* One would assume that some particular groups of persons – frontline health-care workers, the elderly and those who are more vulnerable to serious illness – will get priority access to that safe and effective Covid vaccine once developed, produced and distributed, and initial supplies are going to be limited. It’s going to be a long wait for the rest of us, right?
Priority lists are already being discussed and finalised at various levels such as at WHO and at governmental levels.
The US National Academies of Sciences, Engineering and Medicine has proposed first to vaccinate health care workers at the frontline, then people with certain conditions that put them at high risk of having severe Covid-19 disease and older adults, then essential service workers at high risk of exposure, people in homeless shelters and prisons and older adults and with underlying health conditions.
In the UK, the Prime Minister has announced that the vaccine will be broadly reserved for those adults above 50 years of age, particularly health workers at the frontline and care home workers and the vulnerable particularly with medical conditions, with the oldest getting priority.
* In the meantime, what precautions should one take if one needs to travel?
To stay safe when you travel particularly on an aeroplane, one needs to obey the usual rules of maintaining social distancing as far as possible, wearing a cloth face mask, avoiding contact with anyone who is sick, limiting contact with frequently touched surfaces, such as handrails, elevator buttons, and using hand sanitizer or washing hands.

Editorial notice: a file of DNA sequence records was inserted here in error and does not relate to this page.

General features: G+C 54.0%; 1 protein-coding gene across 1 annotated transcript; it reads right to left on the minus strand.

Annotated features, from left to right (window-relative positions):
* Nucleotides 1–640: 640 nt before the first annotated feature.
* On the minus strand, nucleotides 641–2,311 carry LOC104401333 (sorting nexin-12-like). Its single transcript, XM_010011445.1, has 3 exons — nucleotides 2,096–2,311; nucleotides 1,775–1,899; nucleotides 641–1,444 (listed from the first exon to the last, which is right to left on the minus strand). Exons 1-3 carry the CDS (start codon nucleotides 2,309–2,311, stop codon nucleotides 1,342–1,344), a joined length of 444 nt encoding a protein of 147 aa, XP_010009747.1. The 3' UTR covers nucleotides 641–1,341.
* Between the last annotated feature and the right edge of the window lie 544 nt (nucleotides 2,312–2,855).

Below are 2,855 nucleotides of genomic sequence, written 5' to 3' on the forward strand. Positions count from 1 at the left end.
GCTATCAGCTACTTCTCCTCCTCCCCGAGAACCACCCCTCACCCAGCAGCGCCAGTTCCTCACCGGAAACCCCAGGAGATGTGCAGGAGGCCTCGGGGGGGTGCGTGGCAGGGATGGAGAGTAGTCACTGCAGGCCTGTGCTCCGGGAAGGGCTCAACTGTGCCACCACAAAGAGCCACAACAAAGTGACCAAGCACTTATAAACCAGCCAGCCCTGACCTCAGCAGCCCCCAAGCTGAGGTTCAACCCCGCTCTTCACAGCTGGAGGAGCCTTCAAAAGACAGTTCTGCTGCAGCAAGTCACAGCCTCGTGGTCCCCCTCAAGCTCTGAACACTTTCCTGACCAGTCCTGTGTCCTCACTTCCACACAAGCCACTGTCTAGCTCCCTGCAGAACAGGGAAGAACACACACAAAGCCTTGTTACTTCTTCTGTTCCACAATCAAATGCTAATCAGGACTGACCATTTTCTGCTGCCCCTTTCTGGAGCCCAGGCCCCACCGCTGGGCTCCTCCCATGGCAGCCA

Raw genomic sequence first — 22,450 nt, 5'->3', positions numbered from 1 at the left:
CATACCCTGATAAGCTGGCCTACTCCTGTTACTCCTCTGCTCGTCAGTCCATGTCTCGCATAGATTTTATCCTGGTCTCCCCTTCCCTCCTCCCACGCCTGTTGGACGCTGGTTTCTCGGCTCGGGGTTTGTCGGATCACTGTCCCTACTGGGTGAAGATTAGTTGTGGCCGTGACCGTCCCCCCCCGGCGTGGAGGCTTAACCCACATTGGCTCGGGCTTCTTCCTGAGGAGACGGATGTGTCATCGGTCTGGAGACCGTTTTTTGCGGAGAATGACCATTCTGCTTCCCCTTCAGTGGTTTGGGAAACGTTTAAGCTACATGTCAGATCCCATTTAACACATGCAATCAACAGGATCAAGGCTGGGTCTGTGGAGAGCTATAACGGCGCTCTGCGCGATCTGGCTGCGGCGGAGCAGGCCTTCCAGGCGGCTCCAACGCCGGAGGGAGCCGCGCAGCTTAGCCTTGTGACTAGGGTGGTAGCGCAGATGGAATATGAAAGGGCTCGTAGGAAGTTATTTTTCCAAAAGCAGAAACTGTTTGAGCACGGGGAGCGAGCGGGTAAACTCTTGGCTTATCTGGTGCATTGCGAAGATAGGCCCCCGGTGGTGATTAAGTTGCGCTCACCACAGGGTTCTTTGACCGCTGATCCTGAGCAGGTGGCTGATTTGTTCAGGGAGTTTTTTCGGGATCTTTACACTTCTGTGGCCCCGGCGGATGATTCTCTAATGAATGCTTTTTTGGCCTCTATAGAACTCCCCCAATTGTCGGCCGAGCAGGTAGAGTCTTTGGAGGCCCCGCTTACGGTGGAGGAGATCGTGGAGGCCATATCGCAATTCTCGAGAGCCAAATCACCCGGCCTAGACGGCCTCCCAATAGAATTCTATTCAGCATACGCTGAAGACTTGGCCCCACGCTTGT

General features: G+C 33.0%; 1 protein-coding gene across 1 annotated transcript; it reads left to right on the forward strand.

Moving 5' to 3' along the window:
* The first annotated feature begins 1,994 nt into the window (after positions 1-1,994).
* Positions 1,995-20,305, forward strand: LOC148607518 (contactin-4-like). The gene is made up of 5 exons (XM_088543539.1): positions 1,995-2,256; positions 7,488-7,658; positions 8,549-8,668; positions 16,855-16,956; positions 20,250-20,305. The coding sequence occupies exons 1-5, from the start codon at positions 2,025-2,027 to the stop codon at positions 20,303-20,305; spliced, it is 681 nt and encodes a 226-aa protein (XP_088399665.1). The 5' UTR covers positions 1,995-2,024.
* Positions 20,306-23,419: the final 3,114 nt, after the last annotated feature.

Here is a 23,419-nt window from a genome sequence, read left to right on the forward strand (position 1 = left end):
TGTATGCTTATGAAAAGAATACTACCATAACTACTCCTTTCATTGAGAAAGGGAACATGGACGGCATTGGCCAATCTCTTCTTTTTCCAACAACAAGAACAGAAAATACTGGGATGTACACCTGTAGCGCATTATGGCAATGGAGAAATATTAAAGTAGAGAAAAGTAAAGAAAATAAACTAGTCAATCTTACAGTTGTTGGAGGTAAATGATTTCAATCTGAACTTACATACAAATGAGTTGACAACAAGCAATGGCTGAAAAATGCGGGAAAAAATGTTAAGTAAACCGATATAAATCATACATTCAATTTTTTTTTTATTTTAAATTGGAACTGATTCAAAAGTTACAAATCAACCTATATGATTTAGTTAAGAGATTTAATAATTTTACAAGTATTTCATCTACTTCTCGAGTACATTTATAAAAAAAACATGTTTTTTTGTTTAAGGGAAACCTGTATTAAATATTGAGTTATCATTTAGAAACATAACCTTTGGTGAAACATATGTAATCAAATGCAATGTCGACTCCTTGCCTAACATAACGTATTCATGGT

In the airplane, the quality of the cabin air is good, with the air that enters the plane consists of 50% air from outside and 50% air that is recycled through very efficient filters.
* Despite being tenth most densely populated nation in the world, Mauritius has done rather well in fighting the Covid virus. What does this say about our public health system and its level of preparedness to face the Covid pandemic and indeed future ones?
There is no doubt that Mauritius has done well and, like China, has not recorded any new cases of Covid infection for several months with all new cases occurring in those arriving into the country. However, it is not time to lower the guard yet. Controlling the borders is key for Mauritius. Also surveillance needs to continue so that any potential outbreaks can be dealt with rapidly and efficiently.
The population also must be reminded to follow the rules of social distancing. Overall there has been an excellent level of preparedness, and Mauritius followed closely the successful experience of China in controlling totally the infection. Partial control is not the objective: total control is. One just cannot allow a single virus to lurk around. Within the total control situation, it becomes easier and safer to allow economic activities to resume.
* On the other hand, you have been quite outspoken about the closure of the Promenade Roland Armand along Vandeermech Street, Rose Hill, saying that this was the right thing to do in view of the traffic-related pollution in that region. Is it true that exposure to air pollution has more serious health effects than previously thought?
The reason I was pleased that the Promenade Roland Armand was closed was that it does not make sense to exercise in a polluted environment.
In 2018, we published work in The Lancet which showed that the respiratory and cardiovascular benefits derived from exercise such as walking were annulled by doing it in a polluted environment such as walking along the busy Oxford Street in London (Lancet. 2018 Jan 27;391:339-349), results that were picked up in many newspapers round the world.
The destruction of the trees on the Promenade would have increased the exposure of any walkers/joggers to the pollutants. So, advising the public to use alternative greener facilities for their exercise was reasonable, but as far as I know, there has been no measurement of the pollutant levels in those recommended areas. This is something that has to be done.